Why Java does not support pointers

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Why Java does not support pointers?

Why Java does not support pointers?


Asked by:harshshah822

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ou have to distinguish between several uses of pointers:

  • Memory access via pointer arithmetic - this is fundamentally unsafe. Java has a robust security model and disallows pointer arithmetic for this reason. It would be impossible for the JVM to ensure that code containing pointer arithmetic is safe without expensive runtime checks. You don't need pointer arithmetic unless you are writing extremely low level code (in which case you should probably be using assembler or C/C++ instead)
  • Array access via pointer offsets - Java does this via indexed array access so you don't need pointers. A big advantage of Java's indexed array access is that it detects and disallows out of bounds array access, which can be a major source of bugs. This is generally worth paying the price of a tiny bit of runtime overhead.
  • References to objects - Java has this, it just doesn't call them pointers. Any normal object reference works as one of these. When you do String s="Hello"; you get what is effectively a pointer to a string object.
  • Passing argument by reference, i.e. passing a reference which allows you to change the value of a variable in the caller's scope - Java doesn't have this, but it's a pretty rare use case and can easily be done in other ways. This is in general equivalent to changing a field in an object scope that both the caller and callee can see.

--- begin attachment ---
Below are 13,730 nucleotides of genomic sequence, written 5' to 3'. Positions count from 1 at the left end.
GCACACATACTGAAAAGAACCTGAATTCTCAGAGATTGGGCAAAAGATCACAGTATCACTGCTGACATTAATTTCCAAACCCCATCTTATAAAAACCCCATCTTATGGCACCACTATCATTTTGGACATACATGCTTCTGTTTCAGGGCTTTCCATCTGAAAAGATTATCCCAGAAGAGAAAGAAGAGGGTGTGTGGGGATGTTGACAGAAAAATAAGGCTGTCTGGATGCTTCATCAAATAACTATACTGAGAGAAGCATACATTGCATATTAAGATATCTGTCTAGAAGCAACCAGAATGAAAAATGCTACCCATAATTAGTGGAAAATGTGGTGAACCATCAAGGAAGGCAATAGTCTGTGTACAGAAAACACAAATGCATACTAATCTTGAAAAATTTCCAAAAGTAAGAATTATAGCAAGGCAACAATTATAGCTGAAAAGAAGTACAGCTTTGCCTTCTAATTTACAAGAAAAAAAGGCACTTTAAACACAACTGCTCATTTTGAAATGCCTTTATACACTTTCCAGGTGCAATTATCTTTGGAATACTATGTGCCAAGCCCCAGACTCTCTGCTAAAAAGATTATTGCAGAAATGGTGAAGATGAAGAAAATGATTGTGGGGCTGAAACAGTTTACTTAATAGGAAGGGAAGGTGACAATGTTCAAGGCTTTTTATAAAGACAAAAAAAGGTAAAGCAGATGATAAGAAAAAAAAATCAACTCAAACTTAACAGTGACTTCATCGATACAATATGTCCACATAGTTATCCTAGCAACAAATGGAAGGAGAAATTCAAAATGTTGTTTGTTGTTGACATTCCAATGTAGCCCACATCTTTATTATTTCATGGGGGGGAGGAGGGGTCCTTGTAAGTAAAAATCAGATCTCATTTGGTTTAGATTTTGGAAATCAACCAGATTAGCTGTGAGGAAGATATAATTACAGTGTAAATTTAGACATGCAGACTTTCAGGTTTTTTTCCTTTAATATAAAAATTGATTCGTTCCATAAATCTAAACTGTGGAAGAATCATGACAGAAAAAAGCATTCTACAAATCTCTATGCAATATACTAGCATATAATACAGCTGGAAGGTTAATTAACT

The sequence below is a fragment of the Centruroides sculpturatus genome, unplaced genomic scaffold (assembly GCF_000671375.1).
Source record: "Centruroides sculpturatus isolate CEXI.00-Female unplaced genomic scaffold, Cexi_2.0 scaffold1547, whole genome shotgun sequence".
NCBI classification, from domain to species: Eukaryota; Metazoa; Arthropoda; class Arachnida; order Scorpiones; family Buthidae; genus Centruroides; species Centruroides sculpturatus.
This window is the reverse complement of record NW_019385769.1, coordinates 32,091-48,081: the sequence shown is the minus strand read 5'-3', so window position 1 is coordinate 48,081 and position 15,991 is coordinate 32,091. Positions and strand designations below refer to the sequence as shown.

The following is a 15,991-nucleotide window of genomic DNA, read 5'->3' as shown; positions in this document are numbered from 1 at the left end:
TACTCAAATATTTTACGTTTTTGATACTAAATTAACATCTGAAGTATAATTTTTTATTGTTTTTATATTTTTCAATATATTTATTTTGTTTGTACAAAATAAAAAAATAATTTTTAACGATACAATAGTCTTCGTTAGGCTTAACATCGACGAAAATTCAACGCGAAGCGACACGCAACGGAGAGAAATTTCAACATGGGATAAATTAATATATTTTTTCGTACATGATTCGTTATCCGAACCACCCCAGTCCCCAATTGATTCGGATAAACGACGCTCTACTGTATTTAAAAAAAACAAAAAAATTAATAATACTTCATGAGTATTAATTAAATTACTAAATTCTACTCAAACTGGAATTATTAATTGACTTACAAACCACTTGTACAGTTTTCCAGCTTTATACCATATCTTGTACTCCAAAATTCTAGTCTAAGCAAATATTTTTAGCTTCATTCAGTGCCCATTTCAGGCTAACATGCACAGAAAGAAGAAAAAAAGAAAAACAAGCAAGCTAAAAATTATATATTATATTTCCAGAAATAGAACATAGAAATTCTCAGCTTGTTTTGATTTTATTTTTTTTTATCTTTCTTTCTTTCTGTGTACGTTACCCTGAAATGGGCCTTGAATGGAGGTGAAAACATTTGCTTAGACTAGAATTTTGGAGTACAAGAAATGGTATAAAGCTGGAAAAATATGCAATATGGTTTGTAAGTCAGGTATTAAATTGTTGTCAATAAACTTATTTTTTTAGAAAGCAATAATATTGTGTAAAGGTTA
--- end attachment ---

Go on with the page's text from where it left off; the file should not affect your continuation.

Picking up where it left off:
• Manual memory management - you can use pointers to manually control and allocate blocks of memory. This is useful for some applications (games, device drivers) but for general purpose OOP programming it is simply not worth the effort. Java instead provides very good automatic garbage collection which takes care of memory management for you. This is an extremely good thing: for many people who had previously been forced to deal with manual memory management in Pascal/C/C++ this was one of the biggest advantages of Java when it launched.

So overall Java doesn't have pointers (in the C/C++ sense) because it doesn't need them for general purpose OOP programming. Furthermore, adding pointers to Java would undermine security and robustness and make the language more complex.


Answerd By:avi738

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Java does't support pointers. Some reasons for Java does not support Pointers are:

1. Memory access via pointer arithmetic: this is fundamentally unsafe. Java has a robust security model and disallows pointer arithmetic for the same reason. It would be impossible for theVirtual Machine to ensure that code containing pointer arithmetic is safe without expensive runtime checks.

2. Security: By not allowing pointers, Java effectively provides another level of abstraction to the developer. No pointer support make Java more secure because they point to memory location or used for memory management that loses the security as we use them directly.

3. Passing argument by reference: Passing a reference which allows you to change the value of a variable in the caller's scope. Java doesn't have this, but it's a pretty rare use case and can easily be done in other ways. This is in general equivalent to changing a field in an object scope that both the caller and callee can see.

4. Manual memory management: you can use pointers to manually control and allocate blocks of memory . This is useful for some bigger applications like games, device drivers etc. but for general purpose Object Oriented programming it is simply not worth the effort. Java instead provides very good automaticGarbage Collection (GC) which takes care of memory management.



Answerd By:mmodi1995

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